Growing up with San Jose’s dry weather presented some challenges when it came time to adapt to the humid coastal climate of Ferndale. Many of them emotional, but some practical as well, such as painting one’s house.

Our house in San Jose had been neglected when we purchased it and by doing a thorough job prepping it, that paint job has lasted 16 years. Last time I drove by it it was looking a little tired, but it was still holding together.

Here in Ferndale, a good paint job lasts about 5 years, and if you’re really lucky it might hold together for 10. The combination of humidity and the salt air really does a number on these old houses. It’s a bit daunting to think that I’m going to have to repaint this house every 8 years or so. Especially when the chances to paint in Ferndale are so limited.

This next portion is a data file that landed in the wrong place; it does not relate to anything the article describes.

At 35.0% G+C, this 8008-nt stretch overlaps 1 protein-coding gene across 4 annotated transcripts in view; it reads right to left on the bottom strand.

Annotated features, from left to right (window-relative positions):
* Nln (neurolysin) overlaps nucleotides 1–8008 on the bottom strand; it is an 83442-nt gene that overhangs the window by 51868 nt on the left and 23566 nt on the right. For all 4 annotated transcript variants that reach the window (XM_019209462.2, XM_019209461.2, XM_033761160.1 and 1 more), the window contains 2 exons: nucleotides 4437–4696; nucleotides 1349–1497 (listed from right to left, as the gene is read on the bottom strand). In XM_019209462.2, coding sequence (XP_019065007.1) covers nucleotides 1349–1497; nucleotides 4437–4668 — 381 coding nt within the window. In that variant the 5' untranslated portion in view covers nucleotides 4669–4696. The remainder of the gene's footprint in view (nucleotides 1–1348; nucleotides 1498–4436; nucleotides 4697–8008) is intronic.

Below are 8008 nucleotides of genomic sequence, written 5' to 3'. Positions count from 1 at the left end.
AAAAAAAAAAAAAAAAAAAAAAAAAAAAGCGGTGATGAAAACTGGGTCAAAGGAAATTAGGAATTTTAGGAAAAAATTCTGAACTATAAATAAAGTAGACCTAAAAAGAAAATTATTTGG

Ferndale has two painting seasons. In spring right after the rains stop but before the inland areas warm up. Once the heat of summer arrives Ferndale turns into a foggy mess and you only get occasional days where the drizzle lets up so you can paint. Then in fall we get a few more weeks where the inland heat subsides enough so that Ferndale enjoys the best weather it sees all year.

So given the small window of opportunity to paint in Ferndale, I was only able to get half the front of my house painted last year. While that sounds discouraging, I’m bolstered by the fact that only the front of our house has¬†extensive¬†gingerbreading and the other three sides should go a lot quicker. I use to wish the south side had more gingerbread since it is very visible, but now I’m glad it relatively plain.

Yesterday, with the sun out, I couldn’t stand working indoors at the computer, so I made my way up the scaffolding to start painting the second gable. Even with just the monochromatic coat of primer, it looks fresh and renewed. I can’t wait until the whole front is finished. Then I can stand in front of the house and fool myself for a short time at least.